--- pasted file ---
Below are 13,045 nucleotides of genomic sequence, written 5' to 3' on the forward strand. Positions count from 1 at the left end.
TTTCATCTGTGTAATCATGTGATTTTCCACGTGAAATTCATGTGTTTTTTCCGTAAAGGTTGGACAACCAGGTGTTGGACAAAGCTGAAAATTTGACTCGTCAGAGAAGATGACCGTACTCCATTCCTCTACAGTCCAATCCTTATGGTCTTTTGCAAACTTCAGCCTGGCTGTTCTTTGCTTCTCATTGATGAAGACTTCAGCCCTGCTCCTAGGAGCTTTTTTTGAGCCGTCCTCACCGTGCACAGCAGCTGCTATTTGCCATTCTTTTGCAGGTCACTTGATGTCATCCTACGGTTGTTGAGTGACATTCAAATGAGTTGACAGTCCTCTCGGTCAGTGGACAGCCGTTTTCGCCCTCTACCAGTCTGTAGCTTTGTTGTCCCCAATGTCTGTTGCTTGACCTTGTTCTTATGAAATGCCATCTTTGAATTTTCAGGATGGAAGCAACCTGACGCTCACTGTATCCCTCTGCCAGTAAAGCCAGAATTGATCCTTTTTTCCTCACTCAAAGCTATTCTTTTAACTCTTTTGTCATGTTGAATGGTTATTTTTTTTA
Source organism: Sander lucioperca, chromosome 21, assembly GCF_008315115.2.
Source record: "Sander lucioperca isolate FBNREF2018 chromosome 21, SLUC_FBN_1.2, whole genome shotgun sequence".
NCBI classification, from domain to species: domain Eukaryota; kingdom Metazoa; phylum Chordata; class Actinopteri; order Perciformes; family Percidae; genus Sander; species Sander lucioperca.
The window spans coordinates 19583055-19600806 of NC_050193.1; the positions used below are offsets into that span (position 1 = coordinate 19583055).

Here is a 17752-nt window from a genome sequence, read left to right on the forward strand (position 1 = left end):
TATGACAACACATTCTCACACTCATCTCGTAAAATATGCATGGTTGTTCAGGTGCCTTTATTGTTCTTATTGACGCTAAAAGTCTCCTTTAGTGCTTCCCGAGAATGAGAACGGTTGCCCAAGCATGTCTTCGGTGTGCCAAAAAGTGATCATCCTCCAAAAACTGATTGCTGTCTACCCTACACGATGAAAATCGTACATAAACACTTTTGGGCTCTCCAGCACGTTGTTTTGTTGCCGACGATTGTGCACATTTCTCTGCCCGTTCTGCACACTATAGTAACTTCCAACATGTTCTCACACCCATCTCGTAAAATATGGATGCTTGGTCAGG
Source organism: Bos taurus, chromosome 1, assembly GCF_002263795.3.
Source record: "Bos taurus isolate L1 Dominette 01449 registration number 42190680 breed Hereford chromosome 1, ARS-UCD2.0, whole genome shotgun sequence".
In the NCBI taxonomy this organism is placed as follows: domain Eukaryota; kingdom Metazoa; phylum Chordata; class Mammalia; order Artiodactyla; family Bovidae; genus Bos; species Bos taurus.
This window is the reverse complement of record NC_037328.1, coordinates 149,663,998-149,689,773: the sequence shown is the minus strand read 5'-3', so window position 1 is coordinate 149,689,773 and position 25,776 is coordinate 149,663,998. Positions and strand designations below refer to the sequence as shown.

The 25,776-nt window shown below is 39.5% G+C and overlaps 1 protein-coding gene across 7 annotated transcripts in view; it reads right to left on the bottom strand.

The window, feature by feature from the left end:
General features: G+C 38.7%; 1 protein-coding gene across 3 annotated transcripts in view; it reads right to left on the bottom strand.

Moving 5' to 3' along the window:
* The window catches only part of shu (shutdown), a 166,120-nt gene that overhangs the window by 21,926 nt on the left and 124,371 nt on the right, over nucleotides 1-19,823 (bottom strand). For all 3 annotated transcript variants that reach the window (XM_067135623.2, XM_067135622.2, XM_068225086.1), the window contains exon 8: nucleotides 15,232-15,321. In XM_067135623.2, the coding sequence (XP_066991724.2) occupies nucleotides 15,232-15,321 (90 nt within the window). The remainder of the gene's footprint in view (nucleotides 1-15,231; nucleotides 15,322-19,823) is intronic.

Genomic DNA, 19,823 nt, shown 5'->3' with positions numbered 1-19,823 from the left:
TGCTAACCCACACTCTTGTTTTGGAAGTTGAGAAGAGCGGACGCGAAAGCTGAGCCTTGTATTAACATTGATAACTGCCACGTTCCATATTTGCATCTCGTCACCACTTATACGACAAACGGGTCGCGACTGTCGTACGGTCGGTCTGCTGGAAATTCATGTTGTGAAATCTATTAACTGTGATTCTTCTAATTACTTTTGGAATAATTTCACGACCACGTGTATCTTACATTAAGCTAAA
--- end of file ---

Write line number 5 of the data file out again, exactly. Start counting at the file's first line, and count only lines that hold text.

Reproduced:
NCBI classification, from domain to species: domain Eukaryota; kingdom Metazoa; phylum Chordata; class Actinopteri; order Perciformes; family Percidae; genus Sander; species Sander lucioperca.